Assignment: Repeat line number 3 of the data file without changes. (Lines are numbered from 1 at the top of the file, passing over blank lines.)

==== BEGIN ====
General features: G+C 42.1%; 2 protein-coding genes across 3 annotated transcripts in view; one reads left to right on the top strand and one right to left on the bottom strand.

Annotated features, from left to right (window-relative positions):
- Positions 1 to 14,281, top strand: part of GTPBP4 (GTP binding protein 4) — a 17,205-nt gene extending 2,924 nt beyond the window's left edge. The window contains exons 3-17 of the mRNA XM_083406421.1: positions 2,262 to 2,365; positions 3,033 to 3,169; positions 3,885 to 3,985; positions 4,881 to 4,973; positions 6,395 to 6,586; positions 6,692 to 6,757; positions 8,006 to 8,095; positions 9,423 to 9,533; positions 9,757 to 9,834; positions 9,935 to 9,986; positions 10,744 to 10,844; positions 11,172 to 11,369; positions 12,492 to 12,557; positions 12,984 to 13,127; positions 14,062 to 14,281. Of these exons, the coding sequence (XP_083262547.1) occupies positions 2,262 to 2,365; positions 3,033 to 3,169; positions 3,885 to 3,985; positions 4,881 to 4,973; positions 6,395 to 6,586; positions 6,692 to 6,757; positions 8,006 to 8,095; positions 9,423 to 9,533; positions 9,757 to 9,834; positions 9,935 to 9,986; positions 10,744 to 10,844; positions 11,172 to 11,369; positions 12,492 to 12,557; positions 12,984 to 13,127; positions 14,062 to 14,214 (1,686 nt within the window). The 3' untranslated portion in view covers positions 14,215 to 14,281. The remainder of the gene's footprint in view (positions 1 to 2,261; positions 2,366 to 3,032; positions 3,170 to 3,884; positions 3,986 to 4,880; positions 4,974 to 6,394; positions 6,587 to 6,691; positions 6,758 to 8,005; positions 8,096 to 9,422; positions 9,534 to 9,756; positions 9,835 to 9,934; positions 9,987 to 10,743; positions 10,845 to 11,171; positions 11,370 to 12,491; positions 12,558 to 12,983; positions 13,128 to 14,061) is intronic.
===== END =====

- Positions 1 to 14,281, top strand: part of GTPBP4 (GTP binding protein 4) — a 17,205-nt gene extending 2,924 nt beyond the window's left edge. The window contains exons 3-17 of the mRNA XM_083406421.1: positions 2,262 to 2,365; positions 3,033 to 3,169; positions 3,885 to 3,985; positions 4,881 to 4,973; positions 6,395 to 6,586; positions 6,692 to 6,757; positions 8,006 to 8,095; positions 9,423 to 9,533; positions 9,757 to 9,834; positions 9,935 to 9,986; positions 10,744 to 10,844; positions 11,172 to 11,369; positions 12,492 to 12,557; positions 12,984 to 13,127; positions 14,062 to 14,281. Of these exons, the coding sequence (XP_083262547.1) occupies positions 2,262 to 2,365; positions 3,033 to 3,169; positions 3,885 to 3,985; positions 4,881 to 4,973; positions 6,395 to 6,586; positions 6,692 to 6,757; positions 8,006 to 8,095; positions 9,423 to 9,533; positions 9,757 to 9,834; positions 9,935 to 9,986; positions 10,744 to 10,844; positions 11,172 to 11,369; positions 12,492 to 12,557; positions 12,984 to 13,127; positions 14,062 to 14,214 (1,686 nt within the window). The 3' untranslated portion in view covers positions 14,215 to 14,281. The remainder of the gene's footprint in view (positions 1 to 2,261; positions 2,366 to 3,032; positions 3,170 to 3,884; positions 3,986 to 4,880; positions 4,974 to 6,394; positions 6,587 to 6,691; positions 6,758 to 8,005; positions 8,096 to 9,422; positions 9,534 to 9,756; positions 9,835 to 9,934; positions 9,987 to 10,743; positions 10,845 to 11,171; positions 11,370 to 12,491; positions 12,558 to 12,983; positions 13,128 to 14,061) is intronic.